Book Review: Bruiser by Neal Shusterman

Don't get me started on the Bruiser. He was voted "Most Likely to Get the Death Penalty" by the entire school. He's the kid no one knows, no one talks to, and everyone hears disturbing rumors about. So why is my sister, Brontë, dating him? One of these days she's going to take in the wrong stray dog, and it's not going to end well.

My brother has no right to talk about Brewster that way—no right to threaten him. There's a reason why Brewster can't have friends—why he can't care about too many people. Because when he cares about you, things start to happen. Impossible things that can't be explained. I know, because they're happening to me.

Award-winning author Neal Shusterman has crafted a chilling and unforgettable novel about the power of unconditional friendship, the complex gear workings of a family, and the sacrifices we endure for the people we love.

I was at the library, perusing the "new in YA" shelf and saw Bruiser.  Having read and loved, loved, loved Neal Shusterman's Unwind (see my review here), I decided to give Bruiser a try, despite being completely underwhelmed by the summary.  First off, two of the main character's names are Tennyson and Bronte.  Yes, seriously.  They are brother and sister and have college professors for parents.  The second thing that bothered me about the summary was that it sounded like Brewster is violent with Bronte.  I was thinking domestic violence after reading the summary, which is not what this book is about.  Bronte befriends Brewster, who is a loner.  Tennyson soon joins in on the friendship and things get weird from there.  By weird, I mean really interesting and unique.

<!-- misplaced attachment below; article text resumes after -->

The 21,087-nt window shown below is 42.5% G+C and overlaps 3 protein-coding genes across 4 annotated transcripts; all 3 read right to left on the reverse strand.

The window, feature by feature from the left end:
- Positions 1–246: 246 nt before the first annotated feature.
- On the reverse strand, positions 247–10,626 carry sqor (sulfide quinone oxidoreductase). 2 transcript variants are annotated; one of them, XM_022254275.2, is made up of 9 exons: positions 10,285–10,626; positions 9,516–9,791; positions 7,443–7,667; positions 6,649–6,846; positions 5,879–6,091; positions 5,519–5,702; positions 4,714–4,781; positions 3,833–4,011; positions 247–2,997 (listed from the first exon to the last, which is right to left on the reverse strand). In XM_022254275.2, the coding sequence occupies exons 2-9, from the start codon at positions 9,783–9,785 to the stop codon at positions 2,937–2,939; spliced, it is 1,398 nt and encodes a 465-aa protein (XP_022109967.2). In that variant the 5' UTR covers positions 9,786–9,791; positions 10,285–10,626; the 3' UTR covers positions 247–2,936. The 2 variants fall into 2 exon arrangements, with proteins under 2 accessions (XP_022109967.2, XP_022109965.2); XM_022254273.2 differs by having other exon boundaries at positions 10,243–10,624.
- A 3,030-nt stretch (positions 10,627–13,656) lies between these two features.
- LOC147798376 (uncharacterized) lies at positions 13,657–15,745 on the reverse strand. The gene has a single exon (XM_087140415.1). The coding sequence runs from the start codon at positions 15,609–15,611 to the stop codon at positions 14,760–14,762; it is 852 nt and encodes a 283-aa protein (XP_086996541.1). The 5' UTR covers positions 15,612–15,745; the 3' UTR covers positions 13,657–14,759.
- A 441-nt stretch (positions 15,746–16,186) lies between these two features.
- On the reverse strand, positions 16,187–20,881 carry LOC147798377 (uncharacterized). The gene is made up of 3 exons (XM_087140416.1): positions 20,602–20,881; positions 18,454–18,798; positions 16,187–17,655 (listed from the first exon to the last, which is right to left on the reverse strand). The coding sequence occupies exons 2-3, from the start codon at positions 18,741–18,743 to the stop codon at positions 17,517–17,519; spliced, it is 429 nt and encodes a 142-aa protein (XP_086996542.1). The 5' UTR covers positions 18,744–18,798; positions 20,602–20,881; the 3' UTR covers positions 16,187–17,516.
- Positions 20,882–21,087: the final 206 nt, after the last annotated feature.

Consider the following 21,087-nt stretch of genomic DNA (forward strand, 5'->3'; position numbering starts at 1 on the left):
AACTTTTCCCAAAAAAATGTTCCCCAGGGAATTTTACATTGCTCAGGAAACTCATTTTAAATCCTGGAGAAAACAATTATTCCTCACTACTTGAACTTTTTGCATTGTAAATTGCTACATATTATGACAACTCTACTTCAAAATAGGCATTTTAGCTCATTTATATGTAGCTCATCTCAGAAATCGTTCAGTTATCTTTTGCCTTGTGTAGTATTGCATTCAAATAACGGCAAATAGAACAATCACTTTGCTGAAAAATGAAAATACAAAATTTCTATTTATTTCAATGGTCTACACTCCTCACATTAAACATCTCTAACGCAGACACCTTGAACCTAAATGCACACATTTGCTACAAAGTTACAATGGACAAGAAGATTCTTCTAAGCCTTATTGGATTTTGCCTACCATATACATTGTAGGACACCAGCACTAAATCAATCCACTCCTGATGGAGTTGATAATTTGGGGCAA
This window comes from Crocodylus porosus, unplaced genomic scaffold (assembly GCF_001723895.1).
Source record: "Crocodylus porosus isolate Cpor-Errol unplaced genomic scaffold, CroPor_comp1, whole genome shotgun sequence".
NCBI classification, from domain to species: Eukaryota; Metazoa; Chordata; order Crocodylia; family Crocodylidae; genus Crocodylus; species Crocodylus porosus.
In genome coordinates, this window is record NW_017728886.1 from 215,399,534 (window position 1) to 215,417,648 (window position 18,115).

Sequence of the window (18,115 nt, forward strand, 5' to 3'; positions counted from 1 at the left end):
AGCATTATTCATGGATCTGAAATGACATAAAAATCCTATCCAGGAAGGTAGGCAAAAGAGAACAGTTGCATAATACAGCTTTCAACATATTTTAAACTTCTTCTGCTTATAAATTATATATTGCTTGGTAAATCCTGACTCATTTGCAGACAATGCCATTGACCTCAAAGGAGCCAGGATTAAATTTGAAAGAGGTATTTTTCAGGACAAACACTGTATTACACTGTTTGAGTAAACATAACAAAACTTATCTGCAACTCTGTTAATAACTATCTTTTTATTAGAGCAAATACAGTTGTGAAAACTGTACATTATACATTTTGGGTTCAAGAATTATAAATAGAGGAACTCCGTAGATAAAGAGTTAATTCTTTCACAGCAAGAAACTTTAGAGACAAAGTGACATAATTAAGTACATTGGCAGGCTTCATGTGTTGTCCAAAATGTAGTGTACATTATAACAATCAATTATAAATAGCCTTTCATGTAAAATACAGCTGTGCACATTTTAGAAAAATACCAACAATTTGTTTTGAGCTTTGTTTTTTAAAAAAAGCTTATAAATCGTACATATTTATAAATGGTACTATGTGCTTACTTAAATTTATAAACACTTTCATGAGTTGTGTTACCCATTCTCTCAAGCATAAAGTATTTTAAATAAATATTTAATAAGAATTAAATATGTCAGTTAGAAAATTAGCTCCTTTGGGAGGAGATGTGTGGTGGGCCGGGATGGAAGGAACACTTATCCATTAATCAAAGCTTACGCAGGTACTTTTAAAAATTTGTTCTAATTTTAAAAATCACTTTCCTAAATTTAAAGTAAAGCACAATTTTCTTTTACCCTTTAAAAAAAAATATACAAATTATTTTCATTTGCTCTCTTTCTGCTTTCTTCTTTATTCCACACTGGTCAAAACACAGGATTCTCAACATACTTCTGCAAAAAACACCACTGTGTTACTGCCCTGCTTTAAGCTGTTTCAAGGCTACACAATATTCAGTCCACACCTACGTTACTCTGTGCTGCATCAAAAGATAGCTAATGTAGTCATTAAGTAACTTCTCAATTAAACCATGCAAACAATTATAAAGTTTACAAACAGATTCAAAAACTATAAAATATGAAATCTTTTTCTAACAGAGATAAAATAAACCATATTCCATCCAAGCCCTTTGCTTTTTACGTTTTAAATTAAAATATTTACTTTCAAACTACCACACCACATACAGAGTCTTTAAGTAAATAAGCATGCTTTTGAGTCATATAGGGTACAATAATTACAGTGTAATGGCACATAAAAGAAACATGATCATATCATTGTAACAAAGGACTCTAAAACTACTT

Bruiser is written from four points of view, with the narration alternating between Tennyson, Bronte, Brewster, and Brewster's little brother Cody.  Alternating POV's can get choppy are not something that I usually like; however, it works here.  As with Unwind, Shusterman has a unique premise, lots of emotion, a plot full of twists and turns, character growth, and a surprising ending.  

The pacing was excellent, and I had a really hard time putting this book down.  The alternating POV's made the book read really quickly.  The reader is in on Brewster's secret before any of the other characters---I love it when that happens!  Many of Brewster's chapters are written in prose.  I am no lover of poetry---it's usually way over my head and I don't read to enlighten myself, I read to be entertained---but Brewster's poetry chapters added a lot of depth to the story, which I really enjoyed.  

I would recommend Bruiser to fans of YA, especially fans of contemporary YA.  I absolutely loved it and look forward to reading more from  Neal Shusterman!


  1. sounds interesting I'll add it to my wishlist :)

  2. adding this book also to my reading pile.

  3. This one sounds really interesting and I've really enjoyed what I've read by Shusterman thus far. I shall have to look into this!

  4. I've had this one on my TBR list for quite some time. I'll need to move it up a bit. Thanks for the review!

  5. Sounds interesting! I'll have to check this one out.

  6. Read it and I loved it......COULD NOT PUT IT DOWN

  7. i loved the book but what is the setting of the book?

  8. i loved the book and read it in only 1 night!

  9. i read this as a read aloud in school and its was amazing and so tense.i loved it and my teacher made sure to keep it tense because he stoped at all the good parts.


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